• Join over 1.2 million students every month
  • Accelerate your learning by 29%
  • Unlimited access from just £6.99 per month
  1. 1
  2. 2
  3. 3
  4. 4
  5. 5
  6. 6
  7. 7
  8. 8
  9. 9
  10. 10
  11. 11
  12. 12
  13. 13
  14. 14
  15. 15
  16. 16
  17. 17
  18. 18

Notes on Cleopatra and her links with Rome

Extracts from this document...


Historical Context Geography, topography and resources of Ptolemaic Egypt and its neighbours Geography and topography Alexander the Great died in 323 BC. The empire he left was too vast and unmanageable for any one person to govern. It was ultimately divided into three areas: Egypt of the Ptolemaic Dynasty; Greece, Macedonia and Asia Minor of the Antigonid Dynasty; and the Eastern lands including Persia, Syria and Mesopotamia of the Seleucid Dynasty. By 303 BC the Ptolemaic Dynasty emerged as the most prosperous and survived for 300 years, often despite its murderous and macabre rulers. Egypt, although surrounded by desert and sea, was a wealthy and prosperous country. The Nile river was its artery and it was worshipped and honoured by its people for the life that it sustained. The Blue Nile and the White Nile joined to form the Nile, the longest river the world. On its course it is bordered by cliffs until it reaches the delta marshlands. It cuts the surrounding deserts into the Eastern Desert extending to the Red Sea, and the Western Desert, reaching to the Libyan frontier. The Eastern Desert, unlike the barren Libyan Desert, contains wadis and a mountain range. A third desert, the Sinai, it open land and is crossed with wadis and hills. The Nile River travels through Upper or Southern Egypt to Lower or Northern Egypt, along the Nile valley, to the Delta and into the Mediterranean. Egypt had natural defenses due to its unique geographical position. Only its northern border was exposed, and this could only be approached by a narrow road through Pelusium, along the Palestine coast. It was also opened at the Delta via the Mediterranean Sea and the Nile. Resources The Produce of the fertile lands of the Nile was numerous - cotton, corn, barley, flax and rice. The surrounding areas produced many minerals including limestone, gypsum, alabaster, copper, iron, granite and tin. ...read more.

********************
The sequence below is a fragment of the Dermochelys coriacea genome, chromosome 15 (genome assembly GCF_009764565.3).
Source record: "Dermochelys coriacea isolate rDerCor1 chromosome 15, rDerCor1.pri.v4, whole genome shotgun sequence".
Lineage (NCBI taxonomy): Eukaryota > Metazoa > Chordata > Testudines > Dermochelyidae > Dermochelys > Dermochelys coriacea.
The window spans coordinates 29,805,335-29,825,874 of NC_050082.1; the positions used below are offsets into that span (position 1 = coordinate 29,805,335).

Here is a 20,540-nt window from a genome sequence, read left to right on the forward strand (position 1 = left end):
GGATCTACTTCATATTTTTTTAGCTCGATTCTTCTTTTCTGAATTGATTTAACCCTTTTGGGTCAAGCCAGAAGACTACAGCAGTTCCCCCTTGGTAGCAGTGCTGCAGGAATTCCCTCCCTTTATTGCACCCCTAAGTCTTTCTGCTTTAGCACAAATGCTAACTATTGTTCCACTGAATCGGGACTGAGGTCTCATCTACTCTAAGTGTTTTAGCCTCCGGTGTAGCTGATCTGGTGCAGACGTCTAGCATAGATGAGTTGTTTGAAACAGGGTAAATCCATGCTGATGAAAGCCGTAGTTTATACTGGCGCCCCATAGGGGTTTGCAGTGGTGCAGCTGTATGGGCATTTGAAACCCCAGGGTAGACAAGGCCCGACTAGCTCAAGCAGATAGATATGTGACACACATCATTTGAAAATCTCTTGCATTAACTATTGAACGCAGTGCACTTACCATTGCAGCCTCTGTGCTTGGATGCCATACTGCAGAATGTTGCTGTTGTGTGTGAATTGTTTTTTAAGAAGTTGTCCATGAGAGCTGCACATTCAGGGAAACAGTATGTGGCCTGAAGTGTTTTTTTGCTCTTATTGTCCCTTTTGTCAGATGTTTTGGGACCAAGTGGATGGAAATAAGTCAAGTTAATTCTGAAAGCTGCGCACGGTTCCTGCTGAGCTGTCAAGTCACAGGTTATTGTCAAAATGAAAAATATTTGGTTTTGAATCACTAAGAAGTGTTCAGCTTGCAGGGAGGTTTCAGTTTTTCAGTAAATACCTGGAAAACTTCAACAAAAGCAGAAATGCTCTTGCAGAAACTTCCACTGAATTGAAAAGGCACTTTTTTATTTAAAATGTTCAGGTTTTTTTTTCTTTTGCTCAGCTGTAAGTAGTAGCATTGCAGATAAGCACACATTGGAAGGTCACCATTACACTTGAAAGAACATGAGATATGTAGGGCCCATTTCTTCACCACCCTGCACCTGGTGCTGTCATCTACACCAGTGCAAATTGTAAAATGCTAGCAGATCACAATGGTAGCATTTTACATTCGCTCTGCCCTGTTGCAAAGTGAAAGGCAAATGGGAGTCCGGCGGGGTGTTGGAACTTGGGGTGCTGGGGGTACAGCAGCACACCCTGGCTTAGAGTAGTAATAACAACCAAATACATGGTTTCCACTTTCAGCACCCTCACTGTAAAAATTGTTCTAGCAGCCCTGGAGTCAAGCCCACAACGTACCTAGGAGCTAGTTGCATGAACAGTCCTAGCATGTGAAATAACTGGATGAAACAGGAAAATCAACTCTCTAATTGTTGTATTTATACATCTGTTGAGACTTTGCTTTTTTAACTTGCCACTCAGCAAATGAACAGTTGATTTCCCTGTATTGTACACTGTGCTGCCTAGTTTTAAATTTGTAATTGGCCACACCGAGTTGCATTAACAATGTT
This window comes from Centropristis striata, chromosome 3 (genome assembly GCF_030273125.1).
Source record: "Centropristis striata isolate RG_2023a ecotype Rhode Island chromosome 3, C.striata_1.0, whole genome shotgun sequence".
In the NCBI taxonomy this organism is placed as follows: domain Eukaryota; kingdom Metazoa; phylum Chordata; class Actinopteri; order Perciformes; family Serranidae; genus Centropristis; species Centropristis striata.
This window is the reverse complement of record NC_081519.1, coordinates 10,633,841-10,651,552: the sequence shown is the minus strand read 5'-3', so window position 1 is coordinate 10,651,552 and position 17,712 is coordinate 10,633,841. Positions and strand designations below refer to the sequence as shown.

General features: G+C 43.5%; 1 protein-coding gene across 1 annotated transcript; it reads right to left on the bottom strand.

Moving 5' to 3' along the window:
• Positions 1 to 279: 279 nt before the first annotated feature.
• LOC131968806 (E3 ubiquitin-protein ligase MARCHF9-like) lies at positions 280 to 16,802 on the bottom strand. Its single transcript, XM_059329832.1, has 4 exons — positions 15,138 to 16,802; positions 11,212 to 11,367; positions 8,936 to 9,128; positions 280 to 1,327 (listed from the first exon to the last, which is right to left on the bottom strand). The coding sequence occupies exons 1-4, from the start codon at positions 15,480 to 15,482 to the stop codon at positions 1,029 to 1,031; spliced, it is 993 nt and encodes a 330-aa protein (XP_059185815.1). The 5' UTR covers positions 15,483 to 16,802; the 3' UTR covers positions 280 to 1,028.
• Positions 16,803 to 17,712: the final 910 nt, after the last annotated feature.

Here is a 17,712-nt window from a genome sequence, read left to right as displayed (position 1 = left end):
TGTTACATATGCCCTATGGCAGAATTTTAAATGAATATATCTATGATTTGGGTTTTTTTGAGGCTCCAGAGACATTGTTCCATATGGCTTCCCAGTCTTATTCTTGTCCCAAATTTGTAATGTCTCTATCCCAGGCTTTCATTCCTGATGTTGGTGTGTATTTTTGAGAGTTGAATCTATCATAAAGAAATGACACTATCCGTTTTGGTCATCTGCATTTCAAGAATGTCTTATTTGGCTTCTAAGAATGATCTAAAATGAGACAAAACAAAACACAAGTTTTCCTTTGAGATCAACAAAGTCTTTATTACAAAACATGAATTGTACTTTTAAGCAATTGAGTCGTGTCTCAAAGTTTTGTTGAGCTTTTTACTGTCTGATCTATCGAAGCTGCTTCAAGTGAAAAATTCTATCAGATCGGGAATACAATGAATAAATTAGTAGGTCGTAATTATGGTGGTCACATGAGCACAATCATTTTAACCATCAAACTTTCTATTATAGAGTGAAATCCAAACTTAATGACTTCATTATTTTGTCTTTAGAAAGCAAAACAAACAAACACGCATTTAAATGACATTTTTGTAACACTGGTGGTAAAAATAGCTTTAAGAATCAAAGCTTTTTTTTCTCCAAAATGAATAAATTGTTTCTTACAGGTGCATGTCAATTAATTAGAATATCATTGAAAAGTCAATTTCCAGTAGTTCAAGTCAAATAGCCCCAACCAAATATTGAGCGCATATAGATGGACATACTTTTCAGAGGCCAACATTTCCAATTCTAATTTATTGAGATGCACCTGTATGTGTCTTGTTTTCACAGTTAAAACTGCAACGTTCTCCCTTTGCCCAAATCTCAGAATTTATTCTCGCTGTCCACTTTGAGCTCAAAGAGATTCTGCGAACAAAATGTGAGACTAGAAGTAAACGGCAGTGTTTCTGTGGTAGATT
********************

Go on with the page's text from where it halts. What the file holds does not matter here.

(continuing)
He built the Forum Julium with a glided statue of Cleopatra inside the Temple of Venus. Republican Romans hated Cleopatra. They saw her as a woman, a foreigner, a tyrant, an Easterner and an autocrat and despised her extravagant exoticism. They could only wonder what influence she was asserting on Caesar. The perpetual dictatorship confirmed their fears that Caesar wanted to rule alone, like a foreign monarch. Another law permitting Caesar to have as many wives as he wished was not passed, and would have cut close to the republican bone. On March 15, 44BC Caesar was murdered as the result of a conspiracy led by Brutus and Cassius. With Caesar's death Cleopatra's security and her splendid vision of Egyptian world supremacy, perhaps in partnership with Roma, were dashed. Neither Caesarion or Cleopatra were mentioned in Caesar's will due to their foreignness. Relationship with Mark Antony: eastern acquisitions and the 'donations' of Alexandria Octavian was Caesar's great nephew and legally adopted son. He was the inheritor of all that was Caesar's and this included the empire. At nine-teen, however he seemed too young and inexperienced to challenge Antony, Caesar's fellow consul, who was 40 years of age. Antony was determined to oppose Octavian and saw himself as the friend and successor of Caesar and at least in name, the legitimate had of state. Cleopatra returned to Alexandria, being justly afraid of Octavian, as she had wanted to impose her own son, Caesarion, as the rightful heir to Caesar while he was alive. However, neither Cleopatra nor Caesarion were acknowledged in Caesar's will and it would have been unlawful and unsustainable for Caesar to nominate Caesarion, to son of a foreign woman. The real shock, however, was that Octavian was favored above the front runner, Antony. Cleopatra's fleet was also in demand by Octavian and Antony, and Brutus and Cassius at this time. It was awkward for Cleopatra to have to show her colours so early in the fray. ...read more.